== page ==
CANDIDATES ARE UNDER PRESSURE IF YOU HAVEN’T NOTICED
The first few minutes of an interview are the most important. During these minutes, hiring authorities decide on whether they will proceed with a candidate or not. This insight is one of the most widespread and mentioned in numerous articles for job seekers.
Based on this, candidates are encouraged to be extremely conscious in order not to mess things up and increase their chances of moving forward in the recruitment process. You can imagine the pressure this puts on them, which unavoidably affects their performance during an interview, distorting their true identity, or how it is being perceived by recruiters.
In this context, candidates are doomed to fail. Those having the urge to satisfy recruiters’ ‘fantasy’ of an ideal candidate, may be seen as weak and scared. And those, wanting to demonstrate confidence, may come on too strongly (compared to the latter group) and even arrogant.
Now is a good time to remember recruiters’ main goal in an interview:
assess candidates effectively and select the most appropriate ones for a specific job position.
But honestly, can this be achieved, if candidates never have the chance to relax and showcase who they really are?
THE RESULTS OF RECRUITERS BEING OK WITH ‘UNDER PRESSURE CANDIDATES’
So, we end up with a bad, anxious experience for candidates and a broken recruitment process. Instead of understanding candidates and identifying a good match, we end up with a very distorted representation of the candidate. And the more the anxiety, the more the distance from the real person’s profile and subsequently from an effective assessment.
Things become even worse when the misconception of a candidate having to impress is adopted by recruiters too. Having the belief that candidates should impress, puts recruiters in a position of power. This adds to the problem of ineffective assessment since it’s not very comforting to interact with recruiters who expect you to impress them. As a matter of fact, it may be interpreted by candidates as arrogance on the recruiters’ side. And we, as recruiters, are already notorious for that trait of ours.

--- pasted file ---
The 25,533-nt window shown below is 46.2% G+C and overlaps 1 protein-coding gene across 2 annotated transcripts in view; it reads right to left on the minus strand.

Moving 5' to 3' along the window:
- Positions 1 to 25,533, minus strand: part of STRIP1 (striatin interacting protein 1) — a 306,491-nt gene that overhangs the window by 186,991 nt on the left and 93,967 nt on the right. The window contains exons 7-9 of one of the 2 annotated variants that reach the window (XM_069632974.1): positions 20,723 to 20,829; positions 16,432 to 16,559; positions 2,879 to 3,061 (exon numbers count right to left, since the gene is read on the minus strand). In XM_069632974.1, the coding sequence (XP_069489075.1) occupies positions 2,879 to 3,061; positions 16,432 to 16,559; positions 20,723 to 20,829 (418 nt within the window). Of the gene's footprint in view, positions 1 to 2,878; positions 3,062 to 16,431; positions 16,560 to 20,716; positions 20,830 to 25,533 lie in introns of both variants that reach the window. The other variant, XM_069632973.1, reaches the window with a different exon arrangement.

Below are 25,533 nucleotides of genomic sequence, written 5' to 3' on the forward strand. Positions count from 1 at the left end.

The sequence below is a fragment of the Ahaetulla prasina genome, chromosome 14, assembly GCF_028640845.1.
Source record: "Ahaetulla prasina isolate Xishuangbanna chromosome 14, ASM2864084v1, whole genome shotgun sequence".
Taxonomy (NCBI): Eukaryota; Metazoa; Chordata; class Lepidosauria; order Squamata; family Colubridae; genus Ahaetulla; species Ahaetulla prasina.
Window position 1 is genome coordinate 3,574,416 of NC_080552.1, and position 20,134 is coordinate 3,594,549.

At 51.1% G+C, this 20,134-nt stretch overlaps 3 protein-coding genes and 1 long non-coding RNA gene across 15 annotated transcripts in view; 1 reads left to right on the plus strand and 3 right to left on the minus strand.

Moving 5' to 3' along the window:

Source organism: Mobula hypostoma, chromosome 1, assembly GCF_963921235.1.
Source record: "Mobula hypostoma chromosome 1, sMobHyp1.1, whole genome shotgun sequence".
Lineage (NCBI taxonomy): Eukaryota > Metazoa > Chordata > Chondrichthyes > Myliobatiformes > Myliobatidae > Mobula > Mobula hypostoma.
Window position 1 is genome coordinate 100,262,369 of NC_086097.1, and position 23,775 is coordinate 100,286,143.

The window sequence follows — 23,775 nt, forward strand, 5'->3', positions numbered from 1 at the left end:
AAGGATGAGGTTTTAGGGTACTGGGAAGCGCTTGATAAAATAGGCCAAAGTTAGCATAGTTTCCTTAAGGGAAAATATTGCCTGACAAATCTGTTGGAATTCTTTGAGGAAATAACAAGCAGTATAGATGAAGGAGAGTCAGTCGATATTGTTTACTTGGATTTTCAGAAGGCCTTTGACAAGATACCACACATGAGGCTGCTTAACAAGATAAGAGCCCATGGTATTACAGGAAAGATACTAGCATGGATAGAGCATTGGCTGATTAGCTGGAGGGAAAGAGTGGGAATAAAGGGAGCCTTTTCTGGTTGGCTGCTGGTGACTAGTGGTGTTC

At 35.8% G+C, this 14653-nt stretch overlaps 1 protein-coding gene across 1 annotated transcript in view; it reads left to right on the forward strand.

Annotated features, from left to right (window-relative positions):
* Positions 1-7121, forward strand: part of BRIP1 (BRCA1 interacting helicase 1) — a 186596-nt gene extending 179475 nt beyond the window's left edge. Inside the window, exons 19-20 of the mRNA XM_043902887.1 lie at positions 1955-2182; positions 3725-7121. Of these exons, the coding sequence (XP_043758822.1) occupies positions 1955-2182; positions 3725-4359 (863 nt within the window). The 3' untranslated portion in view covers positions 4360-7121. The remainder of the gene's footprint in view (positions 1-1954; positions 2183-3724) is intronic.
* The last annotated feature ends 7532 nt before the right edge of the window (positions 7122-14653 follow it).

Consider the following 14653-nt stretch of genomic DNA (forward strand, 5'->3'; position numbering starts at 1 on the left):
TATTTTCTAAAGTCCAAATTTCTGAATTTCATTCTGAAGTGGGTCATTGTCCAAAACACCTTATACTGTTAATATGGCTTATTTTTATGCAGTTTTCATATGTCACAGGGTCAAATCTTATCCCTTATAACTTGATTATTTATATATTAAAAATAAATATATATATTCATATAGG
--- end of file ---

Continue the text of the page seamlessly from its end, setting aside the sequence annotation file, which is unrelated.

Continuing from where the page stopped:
My main point is that disproportionate pressure is placed on candidates and not enough on recruiters. Or to put it better,
Not enough emphasis is placed on recruiters’ responsibility to create the right context for candidates to share who they really are and what they can do.
IT’S RECRUITERS’ JOB TO SET CANDIDATES FOR SUCCESS!
Recruiters should be the ones to make candidates feel at ease from the very beginning of every interview. This is the only way candidates can open up, showcase their skills, strengths, and even vulnerabilities! Can you imagine a candidate sharing a story of a failure if they don’t feel safe and comfortable? No way!
Transferring some of this interview anxiety to recruiters and holding them accountable for managing it effectively, will not only lead to better insights about candidates and better assessment, but it will also have a huge positive impact on candidate experience.
And candidate experience is not anymore a nice to have element of a recruitment process. As a matter of fact, it has been proven to be one of the contributing factors that candidates take into consideration when evaluating offers. So not taking candidate experience seriously can seriously damage your chances of bringing onboard talent.
Ultimately, to achieve better candidate experience, better assessment, and add loads of value to your recruiting process, I’m urging recruiters to add to their interview process the part where we make sure that candidates feel relatively relaxed. Apart from that, the whole interview should be friendly, which would encourage candidates to share all of themselves. Try not to start an interview, if you have not exhausted all alternatives for making candidates feel more at ease. It’s the only way to come closer to the person sitting across from you and understand all that is important to make a good hiring decision.
Recruiting is a topic dear to my heart, so I really hope to have helped you in a way. Share your thoughts in the comments section below, as I learn just as much from you as you do from me, and make sure you don’t miss my future posts by following me on LinkedIn. Finally, if you’d like to get in touch, my email is firstname.lastname@example.org or you can message me on LinkedIn.